Master's Theses



Degree Name

Master of Science (MS)


Where present, the basal Buckhorn Member of the Cedar Mountain Formation (Aptian-Albian) separates the overlying main member from the mudrocks of the Tithonian Brushy Basin Member of the Morrison Formation. Without the Buckhorn, the mudrocks of the Cedar Mountain Formation appear to grade into those of the Morrison, so one is apt to call the entire sequence Morrison. Where the Cedar Mountain Formation appears to grade in to the Morrison, use of lower vertebrate teeth can provide an additional means to separate the Morrison from the Cedar Mountain Formation. Lower vertebrate teeth and associated microvertebrate remains (eggshell and bone fragments) occur in variable concentrations throughout the exposure of the Cedar Mountain Formation main member. Most of the lithologies exhibit varying degrees of paleosol development with siliceous tubules and calcareous tubules and nodules. The greatest concentration of microvertebrate remains occur in calcareous paleosols containing spindle nodules developed in natural levee siltstones at the Robinson Eggshell Quarry (REQ). Lesser concentrations occur in paleosols developed in overbank mudstones and claystones that contain chalcedony tubules at REQ and contain calcareous tubules and nodules at the Dave Hunter BS Quarry (DHBS) sections. The DHBS Quarry is found in an overbank carbonaceous mudstone lacking also occur in a lens of carbonaceous shale thought to represent a back swamp at the Rough Road Quarry. Until recently, the microvertebrate-carbonaceous shale association was thought to be the typical mode of occurrence within the Cedar Mountain Formation. Thus, microvertebrate remains may occur with sufficient frequency to have a stratigraphic application in the separation of the Morrison and Cedar Mountain formations. Lower vertebrates found in the DHBS and REQ sections of the Cedar Mountain Formation include teeth of the fish Lepidotes (Semiontiformes, Actinopterygii), a stingray (Dasyatidae, Batoidea), immature crocodilians: Bernissartia (Bernissartidae), Goniopholis (Goniopholididae), Pholidosauridae, Polydectes (?Goniopholididae), Machimosaurus (Teleosauridae), and Theriosuchus (Atoposauridae); and a theropod dinosaur (Coeluridae). The dimensions of the crocodilian teeth rarely exceeded 3.50 mm and probably belonged to nestlings and immature individuals. Furthermore, the association of dinosaur eggshell and tiny crocodilian teeth at all three locales suggests the proximity of reptilian nesting grounds to the channels that deposited the Cedar Mountain Formation. Periodic floods encroached on the nesting grounds and the teeth became sedimentary particles subject to transportation. However, fluvial transportation fluvial did not overtly damage the teeth. Most of the cracking and chipping of tooth enamel occurred during predation, or the teeth developed vertical cracks because of drying. The reptiles and fish of the Cedar Mountain Formation occupied various niches. Bernissartids, Lepidotes, and the dasyatid ray had low crowned teeth for eating mollusks. Polydectes had sharp, piercing teeth for eating fish. Goniopholids, pholidosaurids, and teleosaurids crunching teeth for eating crustaceans and ganoid fish. Finally, atoposaurids had a specialized, shearing dentition and probably ate fish or acted as scavengers. Finally, the association of theropod teeth with the crocodilian teeth may indicate a predator -prey relationship. Such diversity in lower vertebrates, especially crocodilians, depositional contrasts nature, that with have two units, presumed of similar shortages of crocodilians: the Cloverly Formation (Lower Cretaceous) and the Morrison. The scar city in crocodilians in these units may result from the lack of a concerted effort to recover tiny crocodilian teeth. Once such an effort is mounted, I predict the Cedar Mountain and Cloverly formations to have greater faunal similarity, whereas the Cedar Mountain fauna will contrast with that of the Morrison Formation in the types of crocodilians found. Two such crocodilians, bernissartids and pholidosaurids, are at present limited to the Cretaceous in North America and lack counterparts in the Late Jurassic. The above distinction is made because atopossaurids, goniopholids, and teleosaurids are known from the Jurassic of North America. During the Jurassic and Early Cretaceous, North America and Europe were joined and crocodilians dispersed between these continents. Because of the favorable plate configuration, pholidosaurs, Machimosaurus, and Theriosuchus display a pattern of Late Jurassic occurrence in Europe and Early Cretaceous appearance in North America. In addition, the crocodilian Bernissartia, known in the Barremian-Aptian beds at Galve (Province of Teruel), Spain, reached Texas in the lower Albian and arrived in Utah late in the Albian.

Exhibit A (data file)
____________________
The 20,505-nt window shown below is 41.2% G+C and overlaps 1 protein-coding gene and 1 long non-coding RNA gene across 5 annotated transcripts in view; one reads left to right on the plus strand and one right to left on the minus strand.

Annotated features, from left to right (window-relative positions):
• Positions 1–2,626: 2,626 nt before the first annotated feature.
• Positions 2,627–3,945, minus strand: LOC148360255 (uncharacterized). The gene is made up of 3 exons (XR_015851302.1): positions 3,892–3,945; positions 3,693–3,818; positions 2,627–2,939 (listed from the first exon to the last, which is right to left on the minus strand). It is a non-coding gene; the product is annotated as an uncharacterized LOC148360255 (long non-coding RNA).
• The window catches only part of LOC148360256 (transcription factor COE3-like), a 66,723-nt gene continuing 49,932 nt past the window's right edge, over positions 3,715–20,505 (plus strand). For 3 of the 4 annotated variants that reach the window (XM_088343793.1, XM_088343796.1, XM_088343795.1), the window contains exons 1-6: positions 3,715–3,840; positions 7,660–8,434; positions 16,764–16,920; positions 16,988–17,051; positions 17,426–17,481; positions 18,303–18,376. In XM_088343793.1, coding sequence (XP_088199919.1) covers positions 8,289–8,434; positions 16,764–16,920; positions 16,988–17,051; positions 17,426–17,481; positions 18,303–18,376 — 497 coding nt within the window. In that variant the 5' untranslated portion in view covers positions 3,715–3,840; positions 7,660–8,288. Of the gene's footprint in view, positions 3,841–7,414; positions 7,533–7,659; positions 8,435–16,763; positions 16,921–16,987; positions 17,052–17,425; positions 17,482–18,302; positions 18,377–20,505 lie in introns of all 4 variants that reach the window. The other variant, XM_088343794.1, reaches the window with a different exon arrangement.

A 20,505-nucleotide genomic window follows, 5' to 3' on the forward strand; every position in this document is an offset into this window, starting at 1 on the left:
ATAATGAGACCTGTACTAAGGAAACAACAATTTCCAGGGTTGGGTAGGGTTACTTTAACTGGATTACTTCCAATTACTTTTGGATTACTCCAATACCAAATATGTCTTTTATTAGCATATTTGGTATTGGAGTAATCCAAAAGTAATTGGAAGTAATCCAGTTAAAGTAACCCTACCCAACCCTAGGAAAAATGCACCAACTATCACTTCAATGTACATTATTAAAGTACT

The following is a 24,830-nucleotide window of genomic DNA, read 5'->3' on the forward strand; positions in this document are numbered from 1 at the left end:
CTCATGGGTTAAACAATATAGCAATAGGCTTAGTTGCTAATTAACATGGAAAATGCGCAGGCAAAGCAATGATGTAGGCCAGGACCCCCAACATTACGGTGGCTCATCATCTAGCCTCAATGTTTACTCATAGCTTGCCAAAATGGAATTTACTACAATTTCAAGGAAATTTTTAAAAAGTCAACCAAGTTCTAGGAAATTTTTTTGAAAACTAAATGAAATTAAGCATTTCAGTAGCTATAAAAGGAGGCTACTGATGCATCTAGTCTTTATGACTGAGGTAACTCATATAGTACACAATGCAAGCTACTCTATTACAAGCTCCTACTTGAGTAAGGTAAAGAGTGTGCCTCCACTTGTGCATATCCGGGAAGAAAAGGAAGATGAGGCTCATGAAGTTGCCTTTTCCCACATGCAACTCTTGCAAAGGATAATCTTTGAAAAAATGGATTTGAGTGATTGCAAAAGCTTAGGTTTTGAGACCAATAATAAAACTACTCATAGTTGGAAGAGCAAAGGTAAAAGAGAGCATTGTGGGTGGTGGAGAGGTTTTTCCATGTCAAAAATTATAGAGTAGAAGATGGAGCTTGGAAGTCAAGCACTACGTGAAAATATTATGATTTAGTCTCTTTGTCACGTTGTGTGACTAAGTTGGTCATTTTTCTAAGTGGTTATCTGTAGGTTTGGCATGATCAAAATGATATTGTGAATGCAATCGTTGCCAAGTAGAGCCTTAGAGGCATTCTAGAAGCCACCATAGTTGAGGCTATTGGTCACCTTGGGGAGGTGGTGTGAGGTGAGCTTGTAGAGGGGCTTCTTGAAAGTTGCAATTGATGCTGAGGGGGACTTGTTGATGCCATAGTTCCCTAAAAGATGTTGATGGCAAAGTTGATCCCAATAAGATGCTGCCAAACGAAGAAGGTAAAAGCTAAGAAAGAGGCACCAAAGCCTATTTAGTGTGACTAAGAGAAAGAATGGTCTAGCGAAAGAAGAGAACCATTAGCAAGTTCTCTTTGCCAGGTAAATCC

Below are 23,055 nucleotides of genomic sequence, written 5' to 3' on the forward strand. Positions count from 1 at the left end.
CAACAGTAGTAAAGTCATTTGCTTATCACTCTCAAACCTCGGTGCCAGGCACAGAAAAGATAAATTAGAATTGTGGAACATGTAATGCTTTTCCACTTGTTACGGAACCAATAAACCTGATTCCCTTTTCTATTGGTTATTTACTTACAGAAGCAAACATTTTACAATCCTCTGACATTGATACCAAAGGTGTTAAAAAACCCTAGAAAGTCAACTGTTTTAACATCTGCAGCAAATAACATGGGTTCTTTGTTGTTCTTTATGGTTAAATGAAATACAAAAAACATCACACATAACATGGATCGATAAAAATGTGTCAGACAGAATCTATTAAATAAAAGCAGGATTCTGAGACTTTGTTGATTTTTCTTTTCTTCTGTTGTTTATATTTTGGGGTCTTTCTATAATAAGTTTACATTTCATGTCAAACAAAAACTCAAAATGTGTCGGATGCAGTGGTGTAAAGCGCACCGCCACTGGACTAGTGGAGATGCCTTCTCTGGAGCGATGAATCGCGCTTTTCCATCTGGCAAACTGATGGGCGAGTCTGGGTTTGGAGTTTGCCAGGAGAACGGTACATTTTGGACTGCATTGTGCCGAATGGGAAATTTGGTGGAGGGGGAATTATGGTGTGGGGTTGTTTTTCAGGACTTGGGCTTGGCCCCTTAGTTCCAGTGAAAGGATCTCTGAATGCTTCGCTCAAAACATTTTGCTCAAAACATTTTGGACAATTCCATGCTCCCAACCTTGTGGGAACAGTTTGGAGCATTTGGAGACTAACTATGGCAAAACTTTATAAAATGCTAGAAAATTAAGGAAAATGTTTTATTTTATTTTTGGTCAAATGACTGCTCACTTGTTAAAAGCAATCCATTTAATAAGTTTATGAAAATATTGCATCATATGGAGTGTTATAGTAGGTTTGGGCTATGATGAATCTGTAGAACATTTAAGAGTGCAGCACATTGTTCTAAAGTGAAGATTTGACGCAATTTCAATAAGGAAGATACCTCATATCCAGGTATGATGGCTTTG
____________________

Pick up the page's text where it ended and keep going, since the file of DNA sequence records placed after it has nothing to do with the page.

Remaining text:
Michael E. Nelson

Date of Award

Spring 1988

Document Type

Thesis - campus only access


© 1988 Michael L. Pomes


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